|Coordinating Organisation||IMAGINARY gGmbH, Germany|
|Organisers/Type of Organisation||Non-profit organisation (NGO)|
|Initiative Type||Image galleries, interactive software, hands-on models, 3D prints, films, texts, exhibits|
|Field of Science Involved||Primarily Mathematics but other STEM fields are included in some projects|
|Target Audience(s)||Public, formal and informal education, communities and individuals|
IMAGINARY creates and distributes interactive exhibits that communicate modern mathematics to the general public.
IMAGINARY creates and distributes interactive exhibits that can be adapted or replicated to communicate modern mathematics to the general public. As a non-profit organisation they promote worldwide the understanding of mathematical concepts as well as the joy found in doing so by offering images, 3D prints, hands-on exhibits, films or interactive software as open source on the website imaginary.org. Thereby they empower people to organise local exhibitions and hence carry modern mathematics to every corner on earth.
Their philosophy and international network of math enthusiasts help them to constantly develop a variety of content that can be used in schools, at home, in museums, at exhibitions or for events and media activities. They also respond to produce new exhibits and to establish IMAGINARY as think tank for modern mathematics communication. Their platform allows an easy integration of new content, for example of additional mathematical subjects or exhibitions.
Organisations and institutions as well as individuals can contact IMAGINARY at email@example.com for collaboration and support. The community is invited to think along, to work along, to help in design, programming or general implementation. Projects can be a new exhibition, new software, new ways of communicating maths, a publication, etc.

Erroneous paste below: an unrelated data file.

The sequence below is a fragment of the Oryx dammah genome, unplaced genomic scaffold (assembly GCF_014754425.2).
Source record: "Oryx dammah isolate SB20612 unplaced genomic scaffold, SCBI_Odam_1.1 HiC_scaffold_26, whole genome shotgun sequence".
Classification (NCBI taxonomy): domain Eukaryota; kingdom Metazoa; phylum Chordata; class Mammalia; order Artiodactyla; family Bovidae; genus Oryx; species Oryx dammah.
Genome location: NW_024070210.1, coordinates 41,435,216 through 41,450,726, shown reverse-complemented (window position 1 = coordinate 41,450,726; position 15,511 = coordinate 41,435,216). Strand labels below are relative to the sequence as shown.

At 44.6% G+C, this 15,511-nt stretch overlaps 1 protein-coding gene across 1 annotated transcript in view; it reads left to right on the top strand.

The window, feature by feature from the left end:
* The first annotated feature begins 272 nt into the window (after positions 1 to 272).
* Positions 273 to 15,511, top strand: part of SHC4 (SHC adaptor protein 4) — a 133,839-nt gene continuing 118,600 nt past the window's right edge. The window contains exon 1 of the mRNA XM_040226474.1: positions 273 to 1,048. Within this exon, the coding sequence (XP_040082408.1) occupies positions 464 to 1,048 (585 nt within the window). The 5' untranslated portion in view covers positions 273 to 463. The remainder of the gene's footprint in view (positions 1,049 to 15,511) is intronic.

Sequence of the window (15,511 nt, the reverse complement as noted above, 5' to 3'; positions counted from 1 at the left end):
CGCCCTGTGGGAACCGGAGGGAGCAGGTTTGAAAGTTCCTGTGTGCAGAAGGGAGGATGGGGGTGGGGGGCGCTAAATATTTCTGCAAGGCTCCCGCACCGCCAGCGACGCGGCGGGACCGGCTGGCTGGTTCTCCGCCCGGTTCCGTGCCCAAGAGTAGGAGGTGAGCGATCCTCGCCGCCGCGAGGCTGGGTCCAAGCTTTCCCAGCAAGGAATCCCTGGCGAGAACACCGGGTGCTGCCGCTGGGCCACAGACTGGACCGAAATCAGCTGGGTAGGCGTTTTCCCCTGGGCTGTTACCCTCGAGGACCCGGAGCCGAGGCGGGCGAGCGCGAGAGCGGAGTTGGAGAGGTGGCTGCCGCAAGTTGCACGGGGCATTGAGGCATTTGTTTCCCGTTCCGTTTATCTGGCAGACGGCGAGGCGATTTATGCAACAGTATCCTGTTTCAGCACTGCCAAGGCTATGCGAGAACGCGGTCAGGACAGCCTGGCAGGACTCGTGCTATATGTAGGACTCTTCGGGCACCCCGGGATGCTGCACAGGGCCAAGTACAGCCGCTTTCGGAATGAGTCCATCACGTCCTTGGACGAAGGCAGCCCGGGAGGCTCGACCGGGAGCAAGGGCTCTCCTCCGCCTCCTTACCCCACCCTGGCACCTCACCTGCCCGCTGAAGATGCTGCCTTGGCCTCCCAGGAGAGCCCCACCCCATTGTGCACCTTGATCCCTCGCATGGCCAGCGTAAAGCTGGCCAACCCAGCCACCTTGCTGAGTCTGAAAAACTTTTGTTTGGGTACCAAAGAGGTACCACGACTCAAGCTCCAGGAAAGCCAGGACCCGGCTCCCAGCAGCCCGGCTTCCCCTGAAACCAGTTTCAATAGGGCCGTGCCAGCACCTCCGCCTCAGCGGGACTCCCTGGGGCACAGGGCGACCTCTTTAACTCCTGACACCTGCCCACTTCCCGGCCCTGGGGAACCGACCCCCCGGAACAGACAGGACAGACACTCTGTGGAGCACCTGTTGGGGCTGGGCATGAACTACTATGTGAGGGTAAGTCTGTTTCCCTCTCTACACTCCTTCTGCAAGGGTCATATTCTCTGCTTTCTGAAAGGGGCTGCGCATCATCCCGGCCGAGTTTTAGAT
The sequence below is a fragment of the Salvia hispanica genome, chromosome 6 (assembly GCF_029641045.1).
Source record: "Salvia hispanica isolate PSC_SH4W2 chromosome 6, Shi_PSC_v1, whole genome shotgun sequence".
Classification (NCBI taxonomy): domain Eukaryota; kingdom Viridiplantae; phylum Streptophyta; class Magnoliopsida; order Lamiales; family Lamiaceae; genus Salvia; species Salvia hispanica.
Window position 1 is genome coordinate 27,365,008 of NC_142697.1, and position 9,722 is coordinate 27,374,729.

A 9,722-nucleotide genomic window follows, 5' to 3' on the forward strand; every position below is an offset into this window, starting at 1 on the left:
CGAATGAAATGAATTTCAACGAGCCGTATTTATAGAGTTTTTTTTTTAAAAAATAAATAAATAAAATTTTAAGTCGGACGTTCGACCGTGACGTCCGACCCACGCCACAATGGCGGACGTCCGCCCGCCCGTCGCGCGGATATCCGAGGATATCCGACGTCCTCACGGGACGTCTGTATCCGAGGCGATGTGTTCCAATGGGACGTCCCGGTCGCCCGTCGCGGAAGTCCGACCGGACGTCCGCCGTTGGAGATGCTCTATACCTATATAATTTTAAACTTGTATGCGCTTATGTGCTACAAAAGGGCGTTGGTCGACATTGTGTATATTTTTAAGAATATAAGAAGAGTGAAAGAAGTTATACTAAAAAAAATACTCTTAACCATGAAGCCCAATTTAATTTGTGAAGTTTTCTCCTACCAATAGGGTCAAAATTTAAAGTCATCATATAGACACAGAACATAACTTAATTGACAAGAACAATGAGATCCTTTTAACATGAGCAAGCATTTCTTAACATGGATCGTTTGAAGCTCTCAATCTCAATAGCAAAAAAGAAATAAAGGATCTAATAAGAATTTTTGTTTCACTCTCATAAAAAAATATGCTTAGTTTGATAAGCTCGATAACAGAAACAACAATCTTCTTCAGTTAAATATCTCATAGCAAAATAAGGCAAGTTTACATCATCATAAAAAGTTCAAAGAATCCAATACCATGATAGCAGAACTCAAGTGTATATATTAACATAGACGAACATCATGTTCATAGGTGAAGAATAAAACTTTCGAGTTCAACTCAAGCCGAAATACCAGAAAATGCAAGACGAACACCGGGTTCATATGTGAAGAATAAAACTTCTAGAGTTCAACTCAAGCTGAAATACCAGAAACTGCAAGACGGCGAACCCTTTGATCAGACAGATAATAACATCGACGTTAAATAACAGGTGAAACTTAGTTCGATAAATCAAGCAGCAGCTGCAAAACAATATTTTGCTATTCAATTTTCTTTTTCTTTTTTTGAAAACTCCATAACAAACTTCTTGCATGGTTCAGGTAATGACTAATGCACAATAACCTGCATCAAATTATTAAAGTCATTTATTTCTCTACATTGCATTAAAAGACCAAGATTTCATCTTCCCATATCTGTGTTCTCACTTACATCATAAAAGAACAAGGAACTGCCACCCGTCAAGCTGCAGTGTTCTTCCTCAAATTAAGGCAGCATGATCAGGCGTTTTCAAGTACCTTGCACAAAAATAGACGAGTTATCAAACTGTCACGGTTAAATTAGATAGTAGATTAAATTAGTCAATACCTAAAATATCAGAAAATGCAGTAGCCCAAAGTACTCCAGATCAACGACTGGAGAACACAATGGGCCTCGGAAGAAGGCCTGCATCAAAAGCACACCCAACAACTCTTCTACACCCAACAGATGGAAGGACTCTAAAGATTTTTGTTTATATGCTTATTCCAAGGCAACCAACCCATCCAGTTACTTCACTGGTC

A recent example (April 2017) was a collaboration in the Democratic Republic of Congo (DRC), between the local NGO Build With Mathematics and IMAGINARY to have a special interactive exhibition booth at the Science Village at the Gombe Institute in Kinshasa as part of the 4th edition of the Science and Technology Week. An image gallery of algebraic surfaces and map projections was set up, together with an interactive touch screen station with various programs. This exhibition was supported by UNESCO.
A second example (launched 31st October 2017) is a workshop series Science Spaces, where teams of students, together with guides from IMAGINARY, develop exhibits related to the STEM subjects, Science, Technology, Engineering, and Mathematics, which are subsequently presented in public exhibitions. Modern aspects, such as the interplay with art, sustainability and science communication are examined as well.
All projects have a makerspace flair (community exhibits, contests, exhibitions...), but they do not offer special makerfaires (so far).
Started as project at the Mathematische Forschungsinstitut Oberwolfach in 2008 and spinned-off in 2016 with support of the Leibniz Association, IMAGINARY has inspired millions of visitors in more than 50 countries and 27 languages with their exhibits ever since. Over 100 different exhibits are now available for replication and adaptation. Museums and Science Centres worldwide show IMAGINARY content, amongst others Deutsches Museum in Munich or the Museum of Mathematics (MoMath) in New York.
Selected interactive exhibitions include:
|Principal Contact||IMAGINARY gGmbH|
|Address||Mittenwalder Straße 48, 10961 Berlin, Germany|
|Andreas Daniel Matt, CEO|
Twitter - @imaginary_math